An often told joke during the 1950s and 1960s amongst the music industry:
First session musician: I'm doing an album next week with Ray Charles.
Second session musician: Which one? The blind one or the deaf one?"
He's actually the one in glasses on the cover of this album - one of two albums by the Ray Charles Singers that Ernie (not Bert) offered at his blog late last year.
The other Ray Charles has had quite a full career. During the 50s and 60s, Ray and his singers put out dozens of albums in their own right while being the house orchestra and chorus for Perry Como - a job they held from 1950 to 1985!
Ray also was the choral arranger on the TV version of "Your Hit Parade" from 1950 to 1957 and worked with many famous names on various TV specials such as Bing Crosby, Julie Andrews, Glen Campbell, Bob Hope, Gene Kelly, and Frank Sinatra. If you're still not impressed, here are three facts that prove the other Ray was hip:
1.) He wrote the song "Letters, We Get Letters" for Perry Como whenever he read mail. Flash forward to near present day and you'll hear Paul Shaffer play the song for David Letterman when he dips into his mailbag.
2.) Ray Charles was the musical director of a TV show between 1976-1981 that was the most successful globally syndicated TV show before "Baywatch" claimed that title - a little show called "The Muppet Show".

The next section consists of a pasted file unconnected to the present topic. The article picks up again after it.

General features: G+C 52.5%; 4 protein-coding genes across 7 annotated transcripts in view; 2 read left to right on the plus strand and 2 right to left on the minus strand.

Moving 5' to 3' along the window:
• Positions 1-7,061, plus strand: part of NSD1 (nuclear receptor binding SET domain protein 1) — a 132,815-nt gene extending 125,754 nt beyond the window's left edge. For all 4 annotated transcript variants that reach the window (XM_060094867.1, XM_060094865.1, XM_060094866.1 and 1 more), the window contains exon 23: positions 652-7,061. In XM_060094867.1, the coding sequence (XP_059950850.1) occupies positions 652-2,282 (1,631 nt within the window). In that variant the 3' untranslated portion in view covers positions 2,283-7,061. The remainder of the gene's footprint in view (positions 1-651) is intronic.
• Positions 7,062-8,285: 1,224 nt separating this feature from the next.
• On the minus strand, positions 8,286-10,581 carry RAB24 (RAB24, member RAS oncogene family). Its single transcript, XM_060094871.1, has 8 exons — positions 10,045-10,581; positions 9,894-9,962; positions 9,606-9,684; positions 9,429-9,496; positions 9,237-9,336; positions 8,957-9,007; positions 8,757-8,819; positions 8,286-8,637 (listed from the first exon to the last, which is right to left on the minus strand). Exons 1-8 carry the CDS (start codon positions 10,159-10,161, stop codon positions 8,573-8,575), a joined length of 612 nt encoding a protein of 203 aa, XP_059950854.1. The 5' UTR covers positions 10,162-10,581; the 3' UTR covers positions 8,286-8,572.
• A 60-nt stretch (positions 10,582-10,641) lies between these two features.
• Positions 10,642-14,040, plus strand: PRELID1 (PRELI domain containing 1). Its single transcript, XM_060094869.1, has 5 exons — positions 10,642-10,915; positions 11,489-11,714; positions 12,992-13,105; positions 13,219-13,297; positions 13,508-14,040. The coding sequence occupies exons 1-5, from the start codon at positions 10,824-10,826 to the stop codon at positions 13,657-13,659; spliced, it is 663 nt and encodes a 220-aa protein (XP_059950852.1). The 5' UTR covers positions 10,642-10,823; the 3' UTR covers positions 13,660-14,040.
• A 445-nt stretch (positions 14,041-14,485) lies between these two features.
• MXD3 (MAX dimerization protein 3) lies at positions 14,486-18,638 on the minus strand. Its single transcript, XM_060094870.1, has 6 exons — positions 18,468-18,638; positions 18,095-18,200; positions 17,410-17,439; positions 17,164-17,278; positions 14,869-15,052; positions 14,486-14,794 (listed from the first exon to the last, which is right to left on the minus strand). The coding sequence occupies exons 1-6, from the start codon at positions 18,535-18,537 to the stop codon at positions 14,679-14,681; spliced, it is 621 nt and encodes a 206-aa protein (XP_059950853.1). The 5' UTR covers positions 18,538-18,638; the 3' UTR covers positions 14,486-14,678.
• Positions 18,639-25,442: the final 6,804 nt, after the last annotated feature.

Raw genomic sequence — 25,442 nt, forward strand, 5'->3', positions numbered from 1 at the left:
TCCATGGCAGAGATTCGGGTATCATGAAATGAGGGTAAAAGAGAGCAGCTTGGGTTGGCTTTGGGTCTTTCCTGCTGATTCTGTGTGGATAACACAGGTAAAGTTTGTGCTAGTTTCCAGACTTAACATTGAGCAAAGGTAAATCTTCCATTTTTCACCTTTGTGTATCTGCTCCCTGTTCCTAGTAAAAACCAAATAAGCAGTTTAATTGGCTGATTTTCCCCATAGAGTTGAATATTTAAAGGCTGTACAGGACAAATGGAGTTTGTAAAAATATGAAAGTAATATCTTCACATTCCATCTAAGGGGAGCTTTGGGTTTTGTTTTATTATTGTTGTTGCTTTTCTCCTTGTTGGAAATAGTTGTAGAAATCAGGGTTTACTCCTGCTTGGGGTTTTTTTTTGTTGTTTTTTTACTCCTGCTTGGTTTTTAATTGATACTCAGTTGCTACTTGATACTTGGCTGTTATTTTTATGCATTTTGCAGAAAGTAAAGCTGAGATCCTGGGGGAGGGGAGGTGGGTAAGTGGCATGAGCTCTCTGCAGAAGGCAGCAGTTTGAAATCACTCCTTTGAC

3.) You've probably heard this Ray Charles sing dozens of times before and you don't know it. Perhaps hundreds of times if your a fan of a certain show. Don't know the theme?
Come and knock on our door, we've been waiting for you...
Yep, that's him!
In 1956, Ray and his singers (no orchestra) released this album for the holiday season. Each of the 21 acapella tracks feature nice tight harmonies and great vocal arrangements. Standout tracks include "Good King Wenceslas" and "Rise Up Shepherds And Follow", two carols that should be required for all carollers to sing.
The standout track is "I Saw Three Ships". This is not one of my favorite Christmas tunes because I've never found a great version of it. However, this is it! No overorchestration, no overvocalization (think Michael Bolton). This version is joyful, bouncy fun!
I was going to type "This album is perfect at low volume at your next Christmas party..." but got a better idea for it. This Christmas, take this album up and down the block at high volume in a boombox of your choosing. I don't think the neighbors are going to mind...
The other album that Ernie offered at his blog was this little gem:
Also released in 1956, this album features several Christmas songs (with orchestra this time) such as "Jingle Bells", "Let It Snow, Let It Snow, Let It Snow", and the title track "Winter Wonderland".
It also features other winter-related songs such as "Button Up Your Overcoat", "Winter", "By The Fireside", and one of my favorite Bing Crosby / Dean Martin tunes called "June In January". This alone makes this album highly recommended. Looks like the other Ray Charles has soul as well...
On to the next new Christmas CD in my collection...